April 2001

From University of Wisconsin-Madison

UW-Madison team to build next-generation 'quantum' computer

MADISON -- A working quantum computer could be so powerful that it would solve in seconds certain problems that would take the fastest existing supercomputer millions of years to complete.

Seeking this "Holy Grail" of computing power, an interdisciplinary team of engineering and physics researchers at the University of Wisconsin-Madison plans to use silicon germanium quantum dots to build the foundation for a new generation of computers.

From a competitive field of more than 30 submissions, the U.S. Army Research Office chose to fund the UW-Madison researchers with a three-year, $1.2 million grant to combine their unique tools and talents in the development of a semiconductor-based quantum gate or qubit.

At the center of the invisible atomic world of quantum computing is the quantum dot, a nanometer-scale "box" that holds a distinct number of electrons. The number can be manipulated by changing electrical fields near the dot.

A quantum computer would use these dots to take advantage of a quantum phenomenon known as superposition, in which, for example, an electron would have its spin state both up and down at the same time. Where a classical computer uses an on or off state to represent bits of information in the "zeros" and "ones" of binary code, a quantum computer uses the superposition as qubits.

With superposition, a qubit is in neither the zero nor the one state before being measured, but exists as both zero and one simultaneously. The spin state of the particle is determined at the time it is measured. Quantum theory holds that particles that have interacted are connected or entangled in pairs through the process of correlation. Determining the up or down spin state of one particle affects the spin state of its entangled pair. Even more astounding is that the entangled particles retain their connection no matter how great the distance between them. It's something Einstein called "spooky action at a distance."

All of this together means that a quantum computer could perform massively parallel calculations enabling certain "hard" problems, like encryption, to be resolved in mere seconds.

UW-Madison's team consists of physics professors Mark Eriksson and Bob Joynt; Max Lagally, the Erwin W. Mueller Professor and Bascom Professor of Surface Science, and principal investigator Dan van der Weide of Electrical and Computer Engineering. Also involved in submitting the proposal were postdoctoral researcher Mark Friesen, physics theory, and staff scientist Don Savage and graduate student Paul Rugheimer, materials growth.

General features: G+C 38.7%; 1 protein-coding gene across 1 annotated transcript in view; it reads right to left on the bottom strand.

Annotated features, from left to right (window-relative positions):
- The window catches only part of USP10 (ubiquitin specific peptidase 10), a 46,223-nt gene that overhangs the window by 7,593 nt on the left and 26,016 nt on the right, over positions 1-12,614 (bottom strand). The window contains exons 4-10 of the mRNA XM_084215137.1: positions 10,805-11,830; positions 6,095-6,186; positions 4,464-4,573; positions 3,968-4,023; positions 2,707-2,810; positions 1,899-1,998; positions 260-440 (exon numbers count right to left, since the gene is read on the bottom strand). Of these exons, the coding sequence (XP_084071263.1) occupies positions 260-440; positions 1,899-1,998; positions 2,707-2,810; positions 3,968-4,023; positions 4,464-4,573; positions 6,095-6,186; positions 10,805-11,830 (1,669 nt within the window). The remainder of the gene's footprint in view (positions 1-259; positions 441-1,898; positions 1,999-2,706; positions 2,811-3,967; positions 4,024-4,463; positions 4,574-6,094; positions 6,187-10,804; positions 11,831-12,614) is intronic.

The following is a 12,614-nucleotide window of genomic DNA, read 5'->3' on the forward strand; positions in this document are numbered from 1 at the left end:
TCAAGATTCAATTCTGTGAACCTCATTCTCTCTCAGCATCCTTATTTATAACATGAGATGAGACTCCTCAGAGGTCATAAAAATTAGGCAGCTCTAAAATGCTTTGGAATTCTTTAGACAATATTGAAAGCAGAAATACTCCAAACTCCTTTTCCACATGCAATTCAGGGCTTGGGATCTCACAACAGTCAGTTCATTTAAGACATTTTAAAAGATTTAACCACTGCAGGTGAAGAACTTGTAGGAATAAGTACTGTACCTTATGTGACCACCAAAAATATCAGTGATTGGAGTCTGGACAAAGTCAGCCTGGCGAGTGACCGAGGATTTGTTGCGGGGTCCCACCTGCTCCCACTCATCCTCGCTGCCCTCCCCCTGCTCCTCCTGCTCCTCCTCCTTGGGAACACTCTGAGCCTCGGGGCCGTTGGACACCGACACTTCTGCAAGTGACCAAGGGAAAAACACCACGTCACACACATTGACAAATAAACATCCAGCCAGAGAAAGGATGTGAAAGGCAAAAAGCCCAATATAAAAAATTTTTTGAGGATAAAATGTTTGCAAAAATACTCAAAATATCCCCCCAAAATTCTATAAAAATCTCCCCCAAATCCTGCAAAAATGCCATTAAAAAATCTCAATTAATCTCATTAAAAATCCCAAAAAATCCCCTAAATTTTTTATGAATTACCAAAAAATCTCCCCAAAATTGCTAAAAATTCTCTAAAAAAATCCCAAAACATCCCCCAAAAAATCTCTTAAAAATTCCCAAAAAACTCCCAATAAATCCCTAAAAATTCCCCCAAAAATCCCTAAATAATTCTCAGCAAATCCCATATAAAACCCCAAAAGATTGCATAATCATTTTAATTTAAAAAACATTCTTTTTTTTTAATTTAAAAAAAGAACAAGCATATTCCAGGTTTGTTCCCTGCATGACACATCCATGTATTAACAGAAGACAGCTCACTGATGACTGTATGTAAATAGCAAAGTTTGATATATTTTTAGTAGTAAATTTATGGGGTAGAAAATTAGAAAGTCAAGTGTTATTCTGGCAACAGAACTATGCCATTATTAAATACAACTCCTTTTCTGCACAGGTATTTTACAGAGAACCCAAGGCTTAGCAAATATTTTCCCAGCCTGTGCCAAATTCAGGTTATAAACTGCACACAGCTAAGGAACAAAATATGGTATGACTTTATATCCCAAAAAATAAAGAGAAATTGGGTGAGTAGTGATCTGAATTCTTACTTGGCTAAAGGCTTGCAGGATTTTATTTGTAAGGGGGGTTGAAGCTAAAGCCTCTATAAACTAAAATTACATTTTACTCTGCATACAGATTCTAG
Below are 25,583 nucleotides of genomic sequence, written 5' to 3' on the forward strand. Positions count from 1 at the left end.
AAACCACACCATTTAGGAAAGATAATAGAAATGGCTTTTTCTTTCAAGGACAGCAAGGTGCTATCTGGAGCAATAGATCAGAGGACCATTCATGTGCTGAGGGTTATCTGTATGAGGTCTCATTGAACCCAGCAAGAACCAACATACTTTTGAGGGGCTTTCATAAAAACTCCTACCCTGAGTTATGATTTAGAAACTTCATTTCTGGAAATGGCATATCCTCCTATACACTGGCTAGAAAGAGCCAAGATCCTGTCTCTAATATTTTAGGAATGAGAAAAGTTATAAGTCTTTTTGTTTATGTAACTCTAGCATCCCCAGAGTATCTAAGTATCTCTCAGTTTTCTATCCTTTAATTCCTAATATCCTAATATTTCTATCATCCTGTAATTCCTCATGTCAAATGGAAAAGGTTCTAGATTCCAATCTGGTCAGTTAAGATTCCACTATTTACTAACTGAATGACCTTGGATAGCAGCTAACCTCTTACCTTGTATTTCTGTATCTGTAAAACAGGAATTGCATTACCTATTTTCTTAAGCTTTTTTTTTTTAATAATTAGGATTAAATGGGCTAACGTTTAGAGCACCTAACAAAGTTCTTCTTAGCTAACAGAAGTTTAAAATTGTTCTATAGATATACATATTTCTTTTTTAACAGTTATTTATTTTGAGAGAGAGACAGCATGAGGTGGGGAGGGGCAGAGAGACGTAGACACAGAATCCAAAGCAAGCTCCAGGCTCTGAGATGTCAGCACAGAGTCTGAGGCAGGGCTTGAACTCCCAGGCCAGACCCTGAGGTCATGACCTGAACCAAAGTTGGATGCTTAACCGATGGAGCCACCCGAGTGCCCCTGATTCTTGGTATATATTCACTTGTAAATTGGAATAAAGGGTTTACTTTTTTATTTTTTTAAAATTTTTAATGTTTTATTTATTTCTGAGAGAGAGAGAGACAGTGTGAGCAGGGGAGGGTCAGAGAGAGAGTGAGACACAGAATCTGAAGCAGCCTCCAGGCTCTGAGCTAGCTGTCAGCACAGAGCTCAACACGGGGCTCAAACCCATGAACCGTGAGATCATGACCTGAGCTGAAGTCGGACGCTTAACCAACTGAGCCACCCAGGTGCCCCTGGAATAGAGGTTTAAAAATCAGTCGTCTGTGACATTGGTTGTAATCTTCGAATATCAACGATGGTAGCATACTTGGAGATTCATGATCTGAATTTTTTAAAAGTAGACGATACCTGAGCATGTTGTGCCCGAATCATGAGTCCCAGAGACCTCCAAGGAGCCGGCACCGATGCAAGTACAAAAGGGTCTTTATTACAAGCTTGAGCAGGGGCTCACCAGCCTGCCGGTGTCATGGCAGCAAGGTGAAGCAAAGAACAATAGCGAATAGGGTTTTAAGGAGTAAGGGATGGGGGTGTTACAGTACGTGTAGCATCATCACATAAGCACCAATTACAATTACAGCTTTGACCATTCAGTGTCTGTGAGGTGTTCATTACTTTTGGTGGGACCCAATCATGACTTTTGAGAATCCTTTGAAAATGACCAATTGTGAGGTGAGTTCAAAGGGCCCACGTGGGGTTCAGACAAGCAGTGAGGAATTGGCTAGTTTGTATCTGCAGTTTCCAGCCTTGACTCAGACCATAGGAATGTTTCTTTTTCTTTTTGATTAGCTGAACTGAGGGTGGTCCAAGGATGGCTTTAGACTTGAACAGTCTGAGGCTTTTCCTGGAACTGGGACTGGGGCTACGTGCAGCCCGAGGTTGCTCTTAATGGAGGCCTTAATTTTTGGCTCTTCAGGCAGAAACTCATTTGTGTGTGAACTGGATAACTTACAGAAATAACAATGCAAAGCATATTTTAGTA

The team will combine advanced physics theory, silicon-germanium heterostructured materials, low-temperature and high frequency measurements to build an elemental piece of a quantum computer, called a solid-state Controlled-NOT logic gate.

Creating this item will be an achievement in itself, but it is the team's approach that is a breakthrough. A useful quantum computer will require a chain of thousands of qubits. Other approaches have formed qubits using nuclear magnetic resonance or by trapping individual atoms in a vacuum but have been limited by the inability to link together large numbers of qubits.

The UW-Madison team's process uses new science and existing technology similar to complementary metal-oxide semiconductor (CMOS) technology. That means if one qubit can be made, the process likely could be scaled to make and link qubits by the thousands. The researchers predict their success could result in the first useful quantum computer in 10 to 30 years. The team has already disclosed its approach to the Wisconsin Alumni Research Foundation for consideration of a patent.

"That is what is so exciting," says Eriksson. "Here we are building a new type of quantum dot that hasn't been made before, and if we can do this successfully, the infrastructure is out there so that the technical community should be able to run with this."

The team attributes its success in winning the competitive grant to its novel approach, their unique mix of intellectual expertise and specialized facilities found on the UW-Madison campus. While related research efforts might focus on theory, materials growth or experimentation alone, the UW team is situated to integrate its new approach with existing results and theory into a working result.

"This has been an unusually strong and collaborative team effort right from the beginning," says Lagally, a professor of materials science and engineering.

"It's really an outgrowth of MRSEC (Materials Research Science and Engineering Center) directed by Tom Kuech," Lagally says. "The fact that we have this excellent collaboration in materials and the physical sciences made us successful in the Nanophase Hiring Initiative."

Both van der Weide and Eriksson were among the first cluster hires of the Madison Initiative, a public-private partnership to improve research, teaching and outreach by UW-Madison. "The nanophase hiring is allowing us to explore the future of computing," Lagally says.












This article comes from Science Blog. Copyright 2004
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